Once Upon A Time . . .

Don’t be fooled. The little folk of fairytale and fable are the keepers of the wisdom. What’s more, they’re not stuffy about it. Worldwide, no matter the tradition, folk tales challenge the norm, encourage creative problem-solving, even question who you are in order for you to grow into someone else.

We need these stories. Proof is in the fact that if our families don’t provide, we will look elsewhere for them. I have a Native American friend who lives near Taos Pueblo in New Mexico who will not tell a story of the Corn Mother unless her listener also shares a story from his or her tradition. She worries that there are not enough storytellers. She believes that when we forget our stories, we forget everything.

Ireland, of course, is known for its storytellers, as this little video advertises . . .

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Filed under Animal Stories, children's stories, fairytale, Fantasy, Old Storytelling Traditions, Storytelling, Uncategorized

Confess? Or Tell a Whopper?

Every four-year-old caught with a stolen chocolate has the right instinct. Go with a whopper.

Given a choice between a contrite confession or a good story, most of us will take the story. Why? Because stories are elastic, creative, and, if inventive enough, we can’t help ourselves. We admire the effort.

The video says it all:

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Filed under Fantasy, Funny story, Uncategorized, Video Story, Why Stories?

Unicorn! Seen One Lately?

unicornMy husband met a unicorn last week.

He was impressed enough to take pictures.

He says he doesn’t believe in unicorns. He has a degree in physics, thank you! However, everyone who sees his pictures says “unicorn.” White, blue-eyed–what else could it be? No horn? They hide their horn, except in moonlight. I’m guessing that more people know that than understand what goes on in a particle accelerator.

JonUnicorns have been part of mythology since 400 BC when Ctesias describes them as living in India. Aristotle disputed his description and added his own. Although unicorns were never part of Greek mythology, they were included in Greek books of natural history. They are mentioned in the Hebrew Bible–repeatedly. Marco Polo claims to have seen one. The King of Scotland, James I, supposed brought one with him when he assumed the English throne. It has remained a part of the royal coat of arms ever since. The Simpsons televisions show includes an episode with a unicorn. My granddaughter has adopted a stuffed one that she sleeps with, pink sparkles and all.

Unicorn paintingWho cares?

Evidently everyone from Ctesias to my granddaughter.

More to the point, this is a blog about the power of stories, and without stories, we wouldn’t have unicorns!

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Filed under Animal Stories, Fantasy, Legend, Old Storytelling Traditions, stories, Uncategorized, Why Stories?

Story Quote # 7

Buck Ramsey (cowboy poet) testifying in favor of funding National Endowment for the Humanities

cowboy

cowboy

I think our nation, and our species has common memory that keep us, through tradition, connected; reminded of the precious things our minds and hearts and souls have sifted and sanctified from our long and common experience. But, as regards to songs, stories, and poems, which are much of the tradition of my tribe, I learned early a curious fact: The older the cowboy, the more likely he was to be plugged into that common memory of the tribe. That is he knew more songs, stories and poems than the younger ones and seemed to be in some way purer in his tribal etiquette. When it came to my generation, we knew only snatches of what the old ones knew. Clearly radio, movies, television began drowning out the resonance of the tradition, acted as something of an Alzheimer’s disease on the common memory.”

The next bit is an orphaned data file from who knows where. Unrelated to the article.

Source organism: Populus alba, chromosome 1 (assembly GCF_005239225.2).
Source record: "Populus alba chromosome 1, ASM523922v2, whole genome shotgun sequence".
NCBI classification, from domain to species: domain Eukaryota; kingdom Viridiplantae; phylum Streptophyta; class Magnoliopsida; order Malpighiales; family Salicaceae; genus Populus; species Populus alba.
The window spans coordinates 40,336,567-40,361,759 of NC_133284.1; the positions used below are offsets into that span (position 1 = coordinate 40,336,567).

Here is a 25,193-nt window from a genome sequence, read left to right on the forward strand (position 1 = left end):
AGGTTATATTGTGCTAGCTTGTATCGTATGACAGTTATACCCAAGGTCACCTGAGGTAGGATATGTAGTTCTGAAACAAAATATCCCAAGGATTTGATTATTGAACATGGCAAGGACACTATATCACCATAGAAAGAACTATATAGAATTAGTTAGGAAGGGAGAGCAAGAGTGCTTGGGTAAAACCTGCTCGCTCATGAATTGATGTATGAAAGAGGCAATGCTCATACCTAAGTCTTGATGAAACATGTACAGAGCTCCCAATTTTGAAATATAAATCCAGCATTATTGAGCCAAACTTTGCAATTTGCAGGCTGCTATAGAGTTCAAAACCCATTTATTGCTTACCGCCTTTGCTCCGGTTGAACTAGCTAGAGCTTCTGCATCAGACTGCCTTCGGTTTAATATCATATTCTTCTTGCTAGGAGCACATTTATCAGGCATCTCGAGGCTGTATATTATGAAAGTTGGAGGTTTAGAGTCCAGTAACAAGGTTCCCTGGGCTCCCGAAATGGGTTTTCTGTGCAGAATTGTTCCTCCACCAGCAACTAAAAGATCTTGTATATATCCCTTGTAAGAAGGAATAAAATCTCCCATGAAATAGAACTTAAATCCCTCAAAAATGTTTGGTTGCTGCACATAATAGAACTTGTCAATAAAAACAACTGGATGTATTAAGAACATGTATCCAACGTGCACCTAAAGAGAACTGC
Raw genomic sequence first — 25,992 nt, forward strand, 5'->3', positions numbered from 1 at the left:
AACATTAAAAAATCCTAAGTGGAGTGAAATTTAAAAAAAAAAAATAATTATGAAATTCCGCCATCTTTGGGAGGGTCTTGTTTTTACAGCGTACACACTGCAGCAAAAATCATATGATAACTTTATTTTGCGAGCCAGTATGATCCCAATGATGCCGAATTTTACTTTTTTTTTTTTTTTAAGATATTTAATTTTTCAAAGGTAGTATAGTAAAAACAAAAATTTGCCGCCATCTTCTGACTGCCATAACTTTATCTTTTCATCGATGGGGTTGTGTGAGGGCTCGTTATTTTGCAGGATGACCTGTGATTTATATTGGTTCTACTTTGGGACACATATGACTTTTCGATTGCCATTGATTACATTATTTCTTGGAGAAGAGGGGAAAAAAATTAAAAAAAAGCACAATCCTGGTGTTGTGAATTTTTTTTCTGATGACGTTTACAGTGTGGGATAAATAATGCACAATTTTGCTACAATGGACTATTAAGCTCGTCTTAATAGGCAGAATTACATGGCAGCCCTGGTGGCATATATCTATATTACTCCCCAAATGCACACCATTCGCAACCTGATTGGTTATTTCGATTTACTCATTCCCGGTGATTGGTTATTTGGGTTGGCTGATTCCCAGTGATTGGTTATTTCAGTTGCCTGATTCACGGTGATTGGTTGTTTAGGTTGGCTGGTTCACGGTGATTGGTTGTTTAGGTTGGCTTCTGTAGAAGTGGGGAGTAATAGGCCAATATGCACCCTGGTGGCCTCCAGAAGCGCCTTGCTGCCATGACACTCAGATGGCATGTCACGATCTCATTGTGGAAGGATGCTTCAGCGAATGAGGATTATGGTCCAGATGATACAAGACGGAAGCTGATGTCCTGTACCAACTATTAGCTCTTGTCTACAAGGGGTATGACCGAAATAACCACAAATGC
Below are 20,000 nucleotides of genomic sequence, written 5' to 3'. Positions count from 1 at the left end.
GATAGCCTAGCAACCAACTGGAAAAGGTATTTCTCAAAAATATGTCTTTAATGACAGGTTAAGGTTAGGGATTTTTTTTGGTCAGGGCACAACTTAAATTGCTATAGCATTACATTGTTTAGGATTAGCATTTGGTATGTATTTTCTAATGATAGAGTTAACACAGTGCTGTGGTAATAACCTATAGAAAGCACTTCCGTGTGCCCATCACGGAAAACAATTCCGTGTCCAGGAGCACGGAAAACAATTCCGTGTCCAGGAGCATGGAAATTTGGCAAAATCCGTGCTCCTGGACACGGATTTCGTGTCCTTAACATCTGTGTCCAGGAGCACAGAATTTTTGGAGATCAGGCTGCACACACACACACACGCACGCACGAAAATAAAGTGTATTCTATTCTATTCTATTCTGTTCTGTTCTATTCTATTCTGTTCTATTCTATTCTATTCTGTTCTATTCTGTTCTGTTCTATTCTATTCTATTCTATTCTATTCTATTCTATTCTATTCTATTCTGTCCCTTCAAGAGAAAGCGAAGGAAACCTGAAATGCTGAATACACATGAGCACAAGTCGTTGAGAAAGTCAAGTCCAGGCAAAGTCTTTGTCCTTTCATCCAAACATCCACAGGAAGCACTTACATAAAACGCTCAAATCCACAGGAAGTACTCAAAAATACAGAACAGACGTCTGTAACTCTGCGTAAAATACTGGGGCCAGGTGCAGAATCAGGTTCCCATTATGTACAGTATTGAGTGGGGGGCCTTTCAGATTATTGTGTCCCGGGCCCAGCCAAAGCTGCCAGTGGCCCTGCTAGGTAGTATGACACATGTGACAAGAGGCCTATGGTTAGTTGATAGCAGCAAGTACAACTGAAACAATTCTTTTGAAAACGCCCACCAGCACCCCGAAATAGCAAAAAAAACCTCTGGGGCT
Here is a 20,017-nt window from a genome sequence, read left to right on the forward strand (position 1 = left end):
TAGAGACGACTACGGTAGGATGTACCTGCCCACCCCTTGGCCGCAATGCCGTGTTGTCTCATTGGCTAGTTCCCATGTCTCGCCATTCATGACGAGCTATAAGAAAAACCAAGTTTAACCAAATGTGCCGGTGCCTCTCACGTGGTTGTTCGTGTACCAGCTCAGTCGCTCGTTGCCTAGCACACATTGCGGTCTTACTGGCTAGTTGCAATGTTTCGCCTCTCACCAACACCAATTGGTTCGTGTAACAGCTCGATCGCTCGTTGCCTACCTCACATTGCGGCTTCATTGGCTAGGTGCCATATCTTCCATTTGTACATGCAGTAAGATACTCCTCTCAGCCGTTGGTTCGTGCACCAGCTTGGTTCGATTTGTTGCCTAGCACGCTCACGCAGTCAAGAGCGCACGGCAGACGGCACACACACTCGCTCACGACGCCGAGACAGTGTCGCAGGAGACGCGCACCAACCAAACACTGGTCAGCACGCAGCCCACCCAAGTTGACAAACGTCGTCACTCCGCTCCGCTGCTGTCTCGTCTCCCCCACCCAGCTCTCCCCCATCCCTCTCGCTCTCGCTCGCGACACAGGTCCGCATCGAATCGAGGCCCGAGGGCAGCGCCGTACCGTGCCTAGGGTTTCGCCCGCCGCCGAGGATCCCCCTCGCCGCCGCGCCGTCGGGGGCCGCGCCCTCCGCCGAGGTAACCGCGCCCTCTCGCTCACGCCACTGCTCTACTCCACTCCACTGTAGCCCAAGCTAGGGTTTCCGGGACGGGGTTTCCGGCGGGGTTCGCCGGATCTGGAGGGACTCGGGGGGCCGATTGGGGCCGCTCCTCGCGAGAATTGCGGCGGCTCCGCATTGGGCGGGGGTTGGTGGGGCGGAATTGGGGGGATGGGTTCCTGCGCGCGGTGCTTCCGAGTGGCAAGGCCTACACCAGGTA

Personally, I’m a fan of radio, television and movies. They’re all based on telling a good story in one way or another. But stories that tell us who we are serve a deeper purpose. It seems to me that we remember a good “tribal story” as Ramsey calls them, differently than we remember a good movie. Anyone agree or disagree?

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Filed under cowboy story, Fantasy, Funny story, Personal Narrative, stories, Story Motif, Story Quote, Uncategorized, Video Story

The Little Folk–Fairies

“If you don’t believe in fairies, you’re not Irish.”

–Liz Weir, storyteller

Fairy

Fairy

 

“When the first baby laughed for the first time, its laugh broke into a thousand pieces and they all went skipping about and that was the beginning of fairies”

–JM Barrie, author of Peter Pan

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Filed under Fantasy, The Little Folk, Uncategorized

Exaggerated!! All Lies!

 

 

Mud Puddle Beauty

Mud Puddle Beauty

I know someone who claims to hate all stories because they’re embellished, exaggerated. Not true. Just elaborate lies.

 

She’ll have her mud puddles pristine, thank you.

Never mind that the experience of splashing in one has always been more about a feeling of freedom than wet dirt. It’s the fun, not the mess, that matters. And, yes, most of us will lie about how the mud got on our shoes if we don’t think the real story will be appreciated.

 

 

“There was this mud puddle, a really great mud puddle, that was just begging for someone to give it a good splash . . .”

OR

“I don’t know. The mud just got there!”

 

 

Fantasy Night

Fantasy Night

On the other hand, my friend is right. With a little imagination, who knows what a mud puddle might become . . . a fantasy of lights maybe.

 

Of course, that’s another story altogether.

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Filed under Fantasy, stories